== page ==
It takes an exceptional person to pull out a guitar and break into song at a Johnston County Commissioners meeting.
As the newly installed poet laureate of North Carolina, Shelby Stephenson certainly qualified for the Monday morning gig.
The 76-year-old raconteur performed a brief but soulful rendition of his favorite Hank Williams song, “I’m So Lonesome I Could Cry,” followed by a few lines from his poem “Fiddledeedee,” which tells of growing up in rural Johnston.
Along the way, Stephenson wove homespun anecdotes into his performance, and he involved the audience with questions such as whether they had ever picked cotton or if they remembered the old Ogburn gin.
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Many had, and many did.
The affair had the air of a homecoming for Stephenson, and the poet ruminated for a moment on the simple word at the root of that term.
“Home may be the most haunting word in the English language,” said Stephenson, who lives on the farm near Benson where he was born and reared.
Stephenson said he grew up in a house with just two books, the Sears catalog and the Bible, but he took to the written word with a vengeance upon enrolling at UNC-Chapel Hill in 1956. Stephenson left Chapel Hill with a degree in English and went on to earn a master’s in the subject from the University of Pittsburgh in 1967 and a doctorate from the University of Wisconsin in 1974.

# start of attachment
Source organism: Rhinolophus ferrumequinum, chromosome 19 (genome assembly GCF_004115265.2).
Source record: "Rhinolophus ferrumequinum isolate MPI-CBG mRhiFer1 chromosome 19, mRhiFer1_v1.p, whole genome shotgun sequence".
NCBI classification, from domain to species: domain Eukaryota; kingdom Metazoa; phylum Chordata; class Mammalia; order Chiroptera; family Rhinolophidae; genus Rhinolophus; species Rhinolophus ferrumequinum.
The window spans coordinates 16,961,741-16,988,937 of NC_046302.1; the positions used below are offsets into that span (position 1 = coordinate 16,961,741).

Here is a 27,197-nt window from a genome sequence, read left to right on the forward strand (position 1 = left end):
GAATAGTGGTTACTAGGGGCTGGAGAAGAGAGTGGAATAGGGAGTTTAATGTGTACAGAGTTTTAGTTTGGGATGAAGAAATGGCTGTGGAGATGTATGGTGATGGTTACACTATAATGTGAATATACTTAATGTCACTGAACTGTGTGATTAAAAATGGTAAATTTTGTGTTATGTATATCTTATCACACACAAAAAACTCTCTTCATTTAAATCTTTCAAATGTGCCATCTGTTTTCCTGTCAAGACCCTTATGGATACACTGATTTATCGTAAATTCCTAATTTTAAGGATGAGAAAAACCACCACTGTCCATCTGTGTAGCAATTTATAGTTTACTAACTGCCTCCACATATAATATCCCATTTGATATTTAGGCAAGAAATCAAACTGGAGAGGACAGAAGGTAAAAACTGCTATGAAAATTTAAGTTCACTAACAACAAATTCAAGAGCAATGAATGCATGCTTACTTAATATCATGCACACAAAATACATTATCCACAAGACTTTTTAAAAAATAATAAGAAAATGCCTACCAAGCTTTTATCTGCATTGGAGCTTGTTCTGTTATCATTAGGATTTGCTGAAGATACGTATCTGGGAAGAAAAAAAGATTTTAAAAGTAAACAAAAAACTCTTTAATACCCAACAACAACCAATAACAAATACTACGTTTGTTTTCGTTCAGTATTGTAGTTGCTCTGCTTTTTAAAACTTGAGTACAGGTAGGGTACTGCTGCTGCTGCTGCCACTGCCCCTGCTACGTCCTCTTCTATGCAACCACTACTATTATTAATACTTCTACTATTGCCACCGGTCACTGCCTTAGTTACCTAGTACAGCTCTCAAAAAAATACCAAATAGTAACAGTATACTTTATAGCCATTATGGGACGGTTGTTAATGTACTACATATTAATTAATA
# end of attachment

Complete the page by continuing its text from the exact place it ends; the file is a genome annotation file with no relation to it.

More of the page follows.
Having completed his education, Stephenson went to Campbell College and became chairman of the English department during his four year-tenure. In 1978, Stephenson moved to UNC Pembroke, where he professed English and edited Pembroke magazine until retiring in 2010.
In 1972, Stephenson began publishing poetry that has earned numerous awards and honors, including the N.C. Award for Literature in 2001 and induction into the N.C. Literary Hall of Fame in 2014. His books have titles that evoke images of his rural upbringing, such as “Finch’s Mask” (1990), “The Persimmon Tree Carol” (2002), “Possum” (2004) and “Fiddledeedee” (2014). Stephenson also has recoded four albums, including a tribute to Hank Williams that he composed with his wife, Linda, whom he wed in 1966.
Looking back on his life, Stephenson said it’s hard to explain how he made it from the farm to academia and then back to the farm again.
“I never really planned that, but all of it salvaged my life,” he said. “When you grow up, you don’t know very much. and everything leads the way. You don’t want to be bored, and so far it’s been kind of like a dream, really.”
Stephenson is North Carolina’s ninth poet laureate since the first appointment in 1948.
As an expression of their “great pride that Mr. Stephenson chooses to call Johnston County his home,” commissioners adopted a resolution congratulating and commending Stephenson on his appointment as state poet laureate.
The honor of reading the proclamation went to Commissioner Cookie Pope, who said she shares some kin with Stephenson.
“Shelby and I share an aunt Ruby and uncle Walter Stephenson, who loved to play the banjo and fox hunt,” she said.